New Bengals coach Zac Taylor 'not going to try to be' Sean McVay

CINCINNATI -- New Cincinnati Bengals coach Zac Taylor knows the comparisons to Sean McVay will come early and often. Taylor not only spent two years working with McVay as an assistant for the Los Angeles Rams, but they're also similar in age. At 35 and 33, respectively, Taylor and McVay are the youngest head coaches in the league.

Considering McVay took the Rams to the Super Bowl in just his second year as a head coach, a number of teams have poached assistants from his staff hoping for similar results. Taylor said he's grateful to McVay for giving him his shot and helping him through the interview process the past year. But he's certainly not trying to be him.

"He was an unbelievable resource as the process unfolded," Taylor said. "Any question I had, he was an open book. ... So, no, he wasn't pushing me along. He knew I wanted to be a head coach. And he wanted me to be a head coach. And when the interview request came in, he did sit down and say, 'Here is what I went through. Here's experiences that may help you.'

"But at the same time, if I try to be Sean McVay, I'm going to fail. To be quite honest with you, we're different people. I've learned a lot from him, but I'm going to be Zac Taylor and do the best I can my way. And not my way, it's the Cincinnati Bengals way, right? Everyone's on the same page and we're going to get the most out of everybody here."

Taylor and McVay both come from offensive backgrounds, and Taylor plans to call his own plays, as McVay does. But even if he wanted to emulate McVay, it would be difficult considering their personalities are different.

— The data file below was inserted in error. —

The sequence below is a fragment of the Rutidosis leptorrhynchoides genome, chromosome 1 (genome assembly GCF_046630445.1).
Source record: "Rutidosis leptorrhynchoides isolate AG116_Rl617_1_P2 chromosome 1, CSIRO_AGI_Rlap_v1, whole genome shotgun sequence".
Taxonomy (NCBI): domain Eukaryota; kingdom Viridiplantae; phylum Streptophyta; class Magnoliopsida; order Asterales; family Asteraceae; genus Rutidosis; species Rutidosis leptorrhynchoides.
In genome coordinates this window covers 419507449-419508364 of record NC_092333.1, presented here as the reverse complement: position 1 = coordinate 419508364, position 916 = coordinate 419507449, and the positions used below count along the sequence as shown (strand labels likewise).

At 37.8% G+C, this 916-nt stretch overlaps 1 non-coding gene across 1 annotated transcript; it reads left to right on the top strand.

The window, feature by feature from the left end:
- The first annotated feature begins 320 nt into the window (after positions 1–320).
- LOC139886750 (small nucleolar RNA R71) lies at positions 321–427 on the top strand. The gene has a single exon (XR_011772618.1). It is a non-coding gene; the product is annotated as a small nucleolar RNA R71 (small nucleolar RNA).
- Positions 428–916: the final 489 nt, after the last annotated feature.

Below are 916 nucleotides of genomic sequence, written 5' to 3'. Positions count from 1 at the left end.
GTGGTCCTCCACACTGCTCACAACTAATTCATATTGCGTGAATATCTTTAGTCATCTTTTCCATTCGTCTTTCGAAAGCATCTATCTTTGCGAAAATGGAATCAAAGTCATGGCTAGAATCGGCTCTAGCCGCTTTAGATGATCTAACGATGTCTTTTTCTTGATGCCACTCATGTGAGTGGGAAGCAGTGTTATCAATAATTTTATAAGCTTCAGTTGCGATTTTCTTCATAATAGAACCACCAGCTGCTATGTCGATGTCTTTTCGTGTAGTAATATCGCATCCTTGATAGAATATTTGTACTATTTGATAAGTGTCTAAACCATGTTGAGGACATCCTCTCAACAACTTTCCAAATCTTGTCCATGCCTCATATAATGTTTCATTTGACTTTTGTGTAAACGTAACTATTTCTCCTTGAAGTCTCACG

"Sean is a very dynamic personality," Taylor said. "He walks in front of a room and he energizes that room. And that's Sean's personality. I'm a little more reserved. ... So I'm not going to try to be Sean. Sean is spectacular in his own way and I'm going to do it the way I feel most comfortable with and has got me to this point.

"[Sean] affects everyone he's around. It's more than just scheme. He is brilliant at creating mismatches, but it's one that he gets the most out of the people, players and coaches that are around him every day. I've always felt that's important. Sean is another example of doing it the right way and good things will happen."

McVay told reporters on Tuesday that he doesn't anticipate Taylor taking any assistants with him from the Rams' staff. Taylor was mum on any specific candidates, but said he wanted "great teachers, concise communicators, outside-the-box thinkers and people who are not afraid to deviate from the norm."

Taylor said he was more interested in the type of people being hired than the specific schemes they might bring with them, which is also something he learned during his time in Los Angeles.

"Everyone felt valued. No idea was dumb or too great to be a part of the plan," he said. "Everybody felt like their role was important. It's easy to come to work every single day when you feel like there is value to what you are doing and you feel appreciated, so you try to establish that same culture there."